John McCain celebrated Libyan rebellion at site of rebels’ public beheading, videos show

John Rosenthal Contributor
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Evidence collected by a young London-based organization called Human Rights Investigations indicates that when Arizona GOP Sen. John McCain went to Benghazi in April to express his support for Libyan rebels, he visited the site at which the rebels publicly beheaded an alleged pro-Gaddafi “mercenary” only weeks before.

Shortly after the February outbreak of the rebellion against the now-deposed Libyan leader Muammar Gaddafi, videos began to emerge showing gruesome atrocities committed by rebel forces in the parts of Libya under their control. The horrific abuse was most frequently directed at black Africans and dark-skinned Libyans, adding a racial component to the rebels’ actions.

Documented atrocities included lynchings, a summary execution of a group of up to 22 prisoners, and — in perhaps the most harrowing video clip distributed online — a public beheading.

In the video, the beheading victim can be seen suspended upside down in front of a burnt-out building. A crowd of hundreds is gathered around to watch; many of the spectators are filming the proceedings on mobile phones.

As one of the rebels begins sawing at the already blood-soaked man’s neck with a long knife, cries of “Allahu Akbar!” ring out. Like countless black African migrants and dark-skinned Libyans, the beheaded man appears to have been accused by the rebels of being a pro-Gaddafi “mercenary.” The Dutch public broadcasting service NOS reported that some in the crowd shouted “He looks like he’s [black] African!”

(The Benghazi beheading video can be viewed here. Viewer discretion is strongly advised.)

The video in question first emerged online in late March. In an April 4 report, NOS identified the location as the central square in the rebel capital of Benghazi. The burnt-out building has since been identified in news agency photos as the city’s main courthouse.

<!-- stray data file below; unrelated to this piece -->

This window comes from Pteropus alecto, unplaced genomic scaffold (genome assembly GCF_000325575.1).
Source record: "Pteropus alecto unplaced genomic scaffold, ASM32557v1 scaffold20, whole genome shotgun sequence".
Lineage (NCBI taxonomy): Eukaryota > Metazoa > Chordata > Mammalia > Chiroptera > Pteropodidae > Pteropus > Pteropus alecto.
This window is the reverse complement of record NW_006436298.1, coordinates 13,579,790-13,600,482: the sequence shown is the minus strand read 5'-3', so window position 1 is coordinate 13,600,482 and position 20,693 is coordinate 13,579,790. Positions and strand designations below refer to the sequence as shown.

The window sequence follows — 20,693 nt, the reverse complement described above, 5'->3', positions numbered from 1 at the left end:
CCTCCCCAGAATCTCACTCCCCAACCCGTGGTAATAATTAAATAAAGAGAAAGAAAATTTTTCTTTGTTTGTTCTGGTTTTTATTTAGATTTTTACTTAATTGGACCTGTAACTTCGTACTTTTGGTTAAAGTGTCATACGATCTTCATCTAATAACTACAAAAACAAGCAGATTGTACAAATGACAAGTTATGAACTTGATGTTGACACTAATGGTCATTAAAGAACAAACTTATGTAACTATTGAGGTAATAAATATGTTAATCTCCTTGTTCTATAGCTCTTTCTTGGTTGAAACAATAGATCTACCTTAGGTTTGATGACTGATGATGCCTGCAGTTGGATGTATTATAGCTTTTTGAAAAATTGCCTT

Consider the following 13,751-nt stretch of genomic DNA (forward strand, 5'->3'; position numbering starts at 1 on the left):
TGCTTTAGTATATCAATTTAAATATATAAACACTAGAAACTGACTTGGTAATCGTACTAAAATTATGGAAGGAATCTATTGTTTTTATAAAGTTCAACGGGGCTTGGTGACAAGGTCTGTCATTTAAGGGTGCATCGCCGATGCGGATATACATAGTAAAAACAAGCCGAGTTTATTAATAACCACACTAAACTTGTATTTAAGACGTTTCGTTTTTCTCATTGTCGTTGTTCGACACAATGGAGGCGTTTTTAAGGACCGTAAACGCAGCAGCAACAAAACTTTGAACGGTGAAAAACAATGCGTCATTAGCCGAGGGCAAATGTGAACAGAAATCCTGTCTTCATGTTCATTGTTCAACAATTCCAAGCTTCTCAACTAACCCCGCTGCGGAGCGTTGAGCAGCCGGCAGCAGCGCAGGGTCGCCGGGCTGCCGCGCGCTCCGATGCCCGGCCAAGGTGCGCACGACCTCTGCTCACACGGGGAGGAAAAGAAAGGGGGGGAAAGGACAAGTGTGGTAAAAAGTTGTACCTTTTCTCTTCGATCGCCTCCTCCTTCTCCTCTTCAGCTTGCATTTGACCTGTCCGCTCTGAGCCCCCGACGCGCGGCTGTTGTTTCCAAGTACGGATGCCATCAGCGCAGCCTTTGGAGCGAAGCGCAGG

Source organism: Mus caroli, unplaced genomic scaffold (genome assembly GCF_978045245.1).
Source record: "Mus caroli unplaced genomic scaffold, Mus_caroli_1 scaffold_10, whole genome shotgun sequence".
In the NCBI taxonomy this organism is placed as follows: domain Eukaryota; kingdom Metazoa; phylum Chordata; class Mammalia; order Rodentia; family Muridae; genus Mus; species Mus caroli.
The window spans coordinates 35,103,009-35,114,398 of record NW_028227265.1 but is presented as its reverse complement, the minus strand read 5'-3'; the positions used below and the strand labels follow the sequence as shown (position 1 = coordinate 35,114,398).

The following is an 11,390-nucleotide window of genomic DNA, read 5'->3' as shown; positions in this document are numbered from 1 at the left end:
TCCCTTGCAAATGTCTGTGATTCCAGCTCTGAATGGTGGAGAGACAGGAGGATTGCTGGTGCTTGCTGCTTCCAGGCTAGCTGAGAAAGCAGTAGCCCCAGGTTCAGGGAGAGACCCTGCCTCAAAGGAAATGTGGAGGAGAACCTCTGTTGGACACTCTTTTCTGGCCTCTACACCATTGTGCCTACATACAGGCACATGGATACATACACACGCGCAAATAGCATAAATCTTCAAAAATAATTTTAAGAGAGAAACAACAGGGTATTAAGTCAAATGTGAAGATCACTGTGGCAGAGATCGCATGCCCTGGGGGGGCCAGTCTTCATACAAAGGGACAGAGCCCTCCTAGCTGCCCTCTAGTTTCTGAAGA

In the early days of the rebellion, rebels are known to have set fire to police stations, courthouses and other public buildings associated with the Gaddafi regime. And the rebel leaders were reported to have initially established their impromptu headquarters — including their media center for foreign journalists — in the same burnt-out Benghazi courthouse.

Traditional American media have ignored the evidence of atrocities committed by the Libyan rebels. But on April 20 Pajamas Media published a discussion of rebel atrocity videos with links to several examples, including the Benghazi beheading video.

Two days later Arizona senator John McCain, the 2008 Republican presidential candidate, made a surprise visit to Benghazi in order to publicly call for stepped-up American support of the rebellion. McCain spoke glowingly of the rebels and their cause, even saying of the Libyan rebels: “They are my heroes.”

While he was in Libya, McCain’s hosts took him on a tour of downtown Benghazi, including its central “Freedom Square.”

CNN footage of the April 22 tour shows McCain walking past the location of the gruesome public decapitation. The discovery was made by the London-based Human Rights Investigations, which has attempted to publicize vicious treatment of black Africans and dark-skinned Libyans in rebel-controlled territories.

In the CNN segment, McCain tells a rebel spokesperson, “The American people support you very strongly, and we know it’s necessary to help as much as we can.”

One minute and twenty seconds into the CNN report, McCain is seen walking past the building where the beheading took place, accompanied by Abdul Hafez Ghoga, vice-chairman of the Libyan rebels’ National Transitional Council.

Members of the group walking with McCain wave American flags, and shouts of “Allahu Akbar!” ring out as a smiling McCain walks by the site of the beheading.

In his April 22 press release, Sen. McCain praised the Libyan rebellion as “a powerful and hopeful example of what a free Libya could be — a place where the dignity and the desires of all people for freedom and opportunity are respected.”

“We need to increase our support,” McCain’s statement concluded, “so that the Libyan people can achieve the only satisfactory outcome to this mass protest for universal rights: the end of Qaddafi’s rule and the beginning of a peaceful and inclusive transition to democracy that will benefit all Libyans.”